There’s no hiding the fact that skiing is mainly a seasonal sport, and that season really needs to be winter when it’s cold and snows. That is unless the country has an all-year winter like those in the Arctic Circle, or skiing on artificial slopes (include link to article). So if you do decide to become a ski instructor, what are your options in the off-season?
Sounds like an obvious one for a ski instructor, but yes, you can still ski. Firstly, there are hundreds of artificial slopes (dry ski slopes and snowdomes) all around the world that you can teach at (include link).
Secondly, there’s snow somewhere in the world all year round. The typical European or North American (northern hemisphere) season is from December to April, although this extends in resorts with glaciers such as Tignes and Hintertux. However, there are more limited teaching opportunities in regular ski schools in Europe during the summer glacier season and it tends to be racing camps and ski instructor training. So you might be limited in options if you’re still in the early days of your instructing career (but it’s a great time to fit in some extra training and exams without eating in to the main season).
The other option is to do a southern/northern hemisphere swap as the season changes – working in Europe or North America in the November-April period and New Zealand, Australia or South America in the June-October period. This may be demanding on your visa-application skills, but it’s definitely the main way to get your snow-fix all year round.
If you’re looking to progress through your chosen instructor system quickly then this is one of the ways that you might make this work. For systems such as BASI and APSI (add in links to articles) where you are required to carry out a certain number of teaching hours, shadowing or experience between the levels, working as a ski instructor for as many months in the year as possible will help to speed the process up. Even if it’s not required, getting as much experience as possible is really important as it improves your teaching ability and increases your experience of teaching different levels and types of people.
Note – by looking at the lengths of seasons, it’s possible to work almost every single day of every month of the year if you plan your work right. The New Zealand season is June-October, European glaciers all year/best between October and May.
Without tarring everyone with the same brush, many people that take on ski instructing as a career option often tend to be interested in outdoor pursuits and other sports as well.
You could choose to live in the same resort or area year-round, which means that unless you live in an unusually snowy destination or close to a glacier then you’ll probably need to diversify your skills. The mountains lend themselves to hiking, mountain biking and whitewater rafting among other activities. So becoming a leader or instructor in these sports would set you up for year-round work, but there does tend to be off-season months in May and October in many resorts, particularly in Europe.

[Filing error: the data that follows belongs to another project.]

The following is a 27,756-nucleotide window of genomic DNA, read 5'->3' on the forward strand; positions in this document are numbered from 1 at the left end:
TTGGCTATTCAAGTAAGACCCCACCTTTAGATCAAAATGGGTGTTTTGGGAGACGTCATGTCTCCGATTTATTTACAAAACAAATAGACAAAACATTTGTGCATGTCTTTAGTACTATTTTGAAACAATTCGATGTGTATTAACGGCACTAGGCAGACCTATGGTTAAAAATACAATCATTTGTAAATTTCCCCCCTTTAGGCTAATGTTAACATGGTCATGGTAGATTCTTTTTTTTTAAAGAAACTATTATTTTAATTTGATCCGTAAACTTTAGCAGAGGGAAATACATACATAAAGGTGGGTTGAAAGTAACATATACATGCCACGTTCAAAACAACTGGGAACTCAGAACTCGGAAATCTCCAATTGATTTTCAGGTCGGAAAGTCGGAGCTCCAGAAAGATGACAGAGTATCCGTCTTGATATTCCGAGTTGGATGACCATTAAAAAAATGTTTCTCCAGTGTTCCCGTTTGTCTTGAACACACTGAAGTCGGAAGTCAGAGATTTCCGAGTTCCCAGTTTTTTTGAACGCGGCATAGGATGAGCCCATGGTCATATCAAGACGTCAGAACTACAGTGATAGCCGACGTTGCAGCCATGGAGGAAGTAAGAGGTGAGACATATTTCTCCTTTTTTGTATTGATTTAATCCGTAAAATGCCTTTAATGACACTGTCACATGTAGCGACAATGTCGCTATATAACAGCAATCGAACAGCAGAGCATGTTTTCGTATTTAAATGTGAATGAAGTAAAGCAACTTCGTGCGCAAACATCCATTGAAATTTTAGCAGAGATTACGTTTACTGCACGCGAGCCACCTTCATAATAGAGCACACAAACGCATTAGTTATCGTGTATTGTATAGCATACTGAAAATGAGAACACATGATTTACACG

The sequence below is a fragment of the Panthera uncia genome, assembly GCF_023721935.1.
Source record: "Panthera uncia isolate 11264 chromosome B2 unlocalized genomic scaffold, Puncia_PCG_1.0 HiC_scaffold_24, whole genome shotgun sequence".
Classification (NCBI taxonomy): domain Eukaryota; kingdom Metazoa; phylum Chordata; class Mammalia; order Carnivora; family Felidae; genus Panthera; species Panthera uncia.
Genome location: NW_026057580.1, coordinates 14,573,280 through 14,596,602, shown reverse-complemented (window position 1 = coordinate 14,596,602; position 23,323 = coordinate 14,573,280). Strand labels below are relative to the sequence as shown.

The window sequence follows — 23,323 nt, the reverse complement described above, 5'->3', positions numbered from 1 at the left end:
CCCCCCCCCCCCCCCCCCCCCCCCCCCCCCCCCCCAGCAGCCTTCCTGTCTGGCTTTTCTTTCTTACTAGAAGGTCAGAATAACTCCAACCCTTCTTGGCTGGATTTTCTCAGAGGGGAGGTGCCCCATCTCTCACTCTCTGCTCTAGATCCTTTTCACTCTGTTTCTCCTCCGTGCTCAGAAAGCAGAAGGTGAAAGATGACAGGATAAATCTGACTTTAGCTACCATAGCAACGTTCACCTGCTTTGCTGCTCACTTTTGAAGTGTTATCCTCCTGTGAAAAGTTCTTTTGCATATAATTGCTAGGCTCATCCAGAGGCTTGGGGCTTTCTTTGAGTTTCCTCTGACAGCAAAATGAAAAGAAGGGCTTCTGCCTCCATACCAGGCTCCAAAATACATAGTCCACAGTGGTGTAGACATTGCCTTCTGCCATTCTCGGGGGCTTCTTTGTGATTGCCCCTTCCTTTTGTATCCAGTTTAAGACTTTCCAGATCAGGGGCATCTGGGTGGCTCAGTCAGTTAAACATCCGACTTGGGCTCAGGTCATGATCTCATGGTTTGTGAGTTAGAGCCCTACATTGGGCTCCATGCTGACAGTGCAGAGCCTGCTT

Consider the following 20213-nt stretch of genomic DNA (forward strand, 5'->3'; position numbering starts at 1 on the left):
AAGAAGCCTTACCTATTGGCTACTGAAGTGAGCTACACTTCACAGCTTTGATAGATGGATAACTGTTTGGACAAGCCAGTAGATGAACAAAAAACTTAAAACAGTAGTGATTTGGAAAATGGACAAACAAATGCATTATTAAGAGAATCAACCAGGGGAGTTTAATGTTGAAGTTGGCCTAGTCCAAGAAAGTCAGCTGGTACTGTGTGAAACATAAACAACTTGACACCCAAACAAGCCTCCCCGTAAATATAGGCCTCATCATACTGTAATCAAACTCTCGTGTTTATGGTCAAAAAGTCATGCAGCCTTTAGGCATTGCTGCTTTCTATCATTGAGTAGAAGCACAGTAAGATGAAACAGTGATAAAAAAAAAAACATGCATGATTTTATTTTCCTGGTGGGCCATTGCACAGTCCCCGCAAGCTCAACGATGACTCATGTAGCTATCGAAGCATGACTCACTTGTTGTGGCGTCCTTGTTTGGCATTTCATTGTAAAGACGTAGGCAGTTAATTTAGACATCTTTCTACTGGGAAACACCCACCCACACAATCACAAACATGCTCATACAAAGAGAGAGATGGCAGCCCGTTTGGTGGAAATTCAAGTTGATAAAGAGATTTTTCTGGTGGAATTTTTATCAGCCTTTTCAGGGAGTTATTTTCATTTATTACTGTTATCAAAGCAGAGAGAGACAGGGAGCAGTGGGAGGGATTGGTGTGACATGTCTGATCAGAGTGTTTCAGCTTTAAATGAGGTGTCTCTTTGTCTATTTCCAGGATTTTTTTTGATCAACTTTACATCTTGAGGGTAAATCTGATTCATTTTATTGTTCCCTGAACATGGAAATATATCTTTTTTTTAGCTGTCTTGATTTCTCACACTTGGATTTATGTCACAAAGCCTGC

If you’re keen to escape the mountains and get some action by the coast or other landscape then there are plenty of options too. Obviously once you’re in the ski instructor system then you know how expensive professional qualifications can end up being and so you may not want to train in other sports such as windsurfing, diving or as a beach lifeguard, but these are some options amongst the hundreds of others!
Ski companies don’t die in the summer, in fact they spring to life planning for the next winter; marketing, recruiting, sourcing products, planning events and doing general maintenance. Whilst the title of this section is “admin” it really is anything but. Make connections and network with ski schools, chalet companies, package holiday brokers, shops, the works, and you never know where you might find yourself working.
Something completely different
No-one ever said that skiing needed to be your whole life; perhaps you have a flexible other career, one you were in before or something else you’re interested. A lot of the French ESF instructors can be found working on building sites and in construction (or other manual trades) in the summer months as this is when the weather is prime for building and maintenance (no snow, go figure). Other careers I’ve come across are locum vets, writers, animation film producers, software technicians, the list is pretty much endless. So don’t think that you can’t mix your professions, but you do need to find a way of working that allows you to be this flexible.
It’s unlikely that this will be an easy option in your early days as an instructor unless you’re lucky enough to have a pot of money somewhere to rely on, as any earnings are likely to be spent on qualifications and/or training. But once you’re fully qualified at the top level within your chosen association then it’s likely that your earning power will be pretty high. And if you don’t have other outgoings such as a year-round mortgage or dependents then you can choose to spend your off-time as you wish. There are plenty more countries out there to explore!